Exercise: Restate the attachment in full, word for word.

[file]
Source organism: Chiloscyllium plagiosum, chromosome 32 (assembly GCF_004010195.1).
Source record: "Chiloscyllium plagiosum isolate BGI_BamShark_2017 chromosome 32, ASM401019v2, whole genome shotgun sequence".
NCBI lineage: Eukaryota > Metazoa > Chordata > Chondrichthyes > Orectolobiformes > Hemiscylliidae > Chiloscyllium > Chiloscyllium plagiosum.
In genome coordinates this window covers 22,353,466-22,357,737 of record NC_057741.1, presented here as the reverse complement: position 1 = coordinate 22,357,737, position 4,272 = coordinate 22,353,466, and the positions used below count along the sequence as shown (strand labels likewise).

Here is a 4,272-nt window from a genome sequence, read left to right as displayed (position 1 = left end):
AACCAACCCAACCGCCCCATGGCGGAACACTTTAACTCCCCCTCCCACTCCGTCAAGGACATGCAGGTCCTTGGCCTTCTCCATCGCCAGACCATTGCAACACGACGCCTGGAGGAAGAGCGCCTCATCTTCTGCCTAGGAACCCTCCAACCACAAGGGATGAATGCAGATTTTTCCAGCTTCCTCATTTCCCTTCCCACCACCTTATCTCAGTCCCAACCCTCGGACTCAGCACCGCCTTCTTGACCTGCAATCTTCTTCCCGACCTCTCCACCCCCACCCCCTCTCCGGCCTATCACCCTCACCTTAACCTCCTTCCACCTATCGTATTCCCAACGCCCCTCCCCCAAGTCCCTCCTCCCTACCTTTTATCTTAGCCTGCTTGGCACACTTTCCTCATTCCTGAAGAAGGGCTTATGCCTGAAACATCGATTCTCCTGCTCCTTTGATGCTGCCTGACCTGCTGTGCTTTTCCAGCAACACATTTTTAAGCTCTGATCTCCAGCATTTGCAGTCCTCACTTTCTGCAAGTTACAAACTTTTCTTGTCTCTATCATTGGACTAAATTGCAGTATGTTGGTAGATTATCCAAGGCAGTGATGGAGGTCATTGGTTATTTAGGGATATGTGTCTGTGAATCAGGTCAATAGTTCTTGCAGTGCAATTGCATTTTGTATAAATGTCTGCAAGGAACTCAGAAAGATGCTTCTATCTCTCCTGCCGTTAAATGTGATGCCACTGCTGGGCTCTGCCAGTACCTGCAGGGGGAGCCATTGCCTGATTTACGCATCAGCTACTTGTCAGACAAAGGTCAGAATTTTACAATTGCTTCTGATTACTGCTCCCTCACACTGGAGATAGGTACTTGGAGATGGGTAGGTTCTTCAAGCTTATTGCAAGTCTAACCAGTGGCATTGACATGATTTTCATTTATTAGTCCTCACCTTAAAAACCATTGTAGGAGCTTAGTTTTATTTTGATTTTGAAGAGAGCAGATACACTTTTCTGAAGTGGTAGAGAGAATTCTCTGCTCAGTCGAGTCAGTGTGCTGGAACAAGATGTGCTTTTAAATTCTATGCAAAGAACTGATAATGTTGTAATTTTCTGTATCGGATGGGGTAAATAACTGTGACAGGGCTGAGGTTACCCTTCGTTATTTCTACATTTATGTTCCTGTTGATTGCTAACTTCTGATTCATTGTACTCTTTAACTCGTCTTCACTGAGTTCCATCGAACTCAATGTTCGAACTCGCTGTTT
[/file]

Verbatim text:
Source organism: Chiloscyllium plagiosum, chromosome 32 (assembly GCF_004010195.1).
Source record: "Chiloscyllium plagiosum isolate BGI_BamShark_2017 chromosome 32, ASM401019v2, whole genome shotgun sequence".
NCBI lineage: Eukaryota > Metazoa > Chordata > Chondrichthyes > Orectolobiformes > Hemiscylliidae > Chiloscyllium > Chiloscyllium plagiosum.
In genome coordinates this window covers 22,353,466-22,357,737 of record NC_057741.1, presented here as the reverse complement: position 1 = coordinate 22,357,737, position 4,272 = coordinate 22,353,466, and the positions used below count along the sequence as shown (strand labels likewise).

Here is a 4,272-nt window from a genome sequence, read left to right as displayed (position 1 = left end):
AACCAACCCAACCGCCCCATGGCGGAACACTTTAACTCCCCCTCCCACTCCGTCAAGGACATGCAGGTCCTTGGCCTTCTCCATCGCCAGACCATTGCAACACGACGCCTGGAGGAAGAGCGCCTCATCTTCTGCCTAGGAACCCTCCAACCACAAGGGATGAATGCAGATTTTTCCAGCTTCCTCATTTCCCTTCCCACCACCTTATCTCAGTCCCAACCCTCGGACTCAGCACCGCCTTCTTGACCTGCAATCTTCTTCCCGACCTCTCCACCCCCACCCCCTCTCCGGCCTATCACCCTCACCTTAACCTCCTTCCACCTATCGTATTCCCAACGCCCCTCCCCCAAGTCCCTCCTCCCTACCTTTTATCTTAGCCTGCTTGGCACACTTTCCTCATTCCTGAAGAAGGGCTTATGCCTGAAACATCGATTCTCCTGCTCCTTTGATGCTGCCTGACCTGCTGTGCTTTTCCAGCAACACATTTTTAAGCTCTGATCTCCAGCATTTGCAGTCCTCACTTTCTGCAAGTTACAAACTTTTCTTGTCTCTATCATTGGACTAAATTGCAGTATGTTGGTAGATTATCCAAGGCAGTGATGGAGGTCATTGGTTATTTAGGGATATGTGTCTGTGAATCAGGTCAATAGTTCTTGCAGTGCAATTGCATTTTGTATAAATGTCTGCAAGGAACTCAGAAAGATGCTTCTATCTCTCCTGCCGTTAAATGTGATGCCACTGCTGGGCTCTGCCAGTACCTGCAGGGGGAGCCATTGCCTGATTTACGCATCAGCTACTTGTCAGACAAAGGTCAGAATTTTACAATTGCTTCTGATTACTGCTCCCTCACACTGGAGATAGGTACTTGGAGATGGGTAGGTTCTTCAAGCTTATTGCAAGTCTAACCAGTGGCATTGACATGATTTTCATTTATTAGTCCTCACCTTAAAAACCATTGTAGGAGCTTAGTTTTATTTTGATTTTGAAGAGAGCAGATACACTTTTCTGAAGTGGTAGAGAGAATTCTCTGCTCAGTCGAGTCAGTGTGCTGGAACAAGATGTGCTTTTAAATTCTATGCAAAGAACTGATAATGTTGTAATTTTCTGTATCGGATGGGGTAAATAACTGTGACAGGGCTGAGGTTACCCTTCGTTATTTCTACATTTATGTTCCTGTTGATTGCTAACTTCTGATTCATTGTACTCTTTAACTCGTCTTCACTGAGTTCCATCGAACTCAATGTTCGAACTCGCTGTTT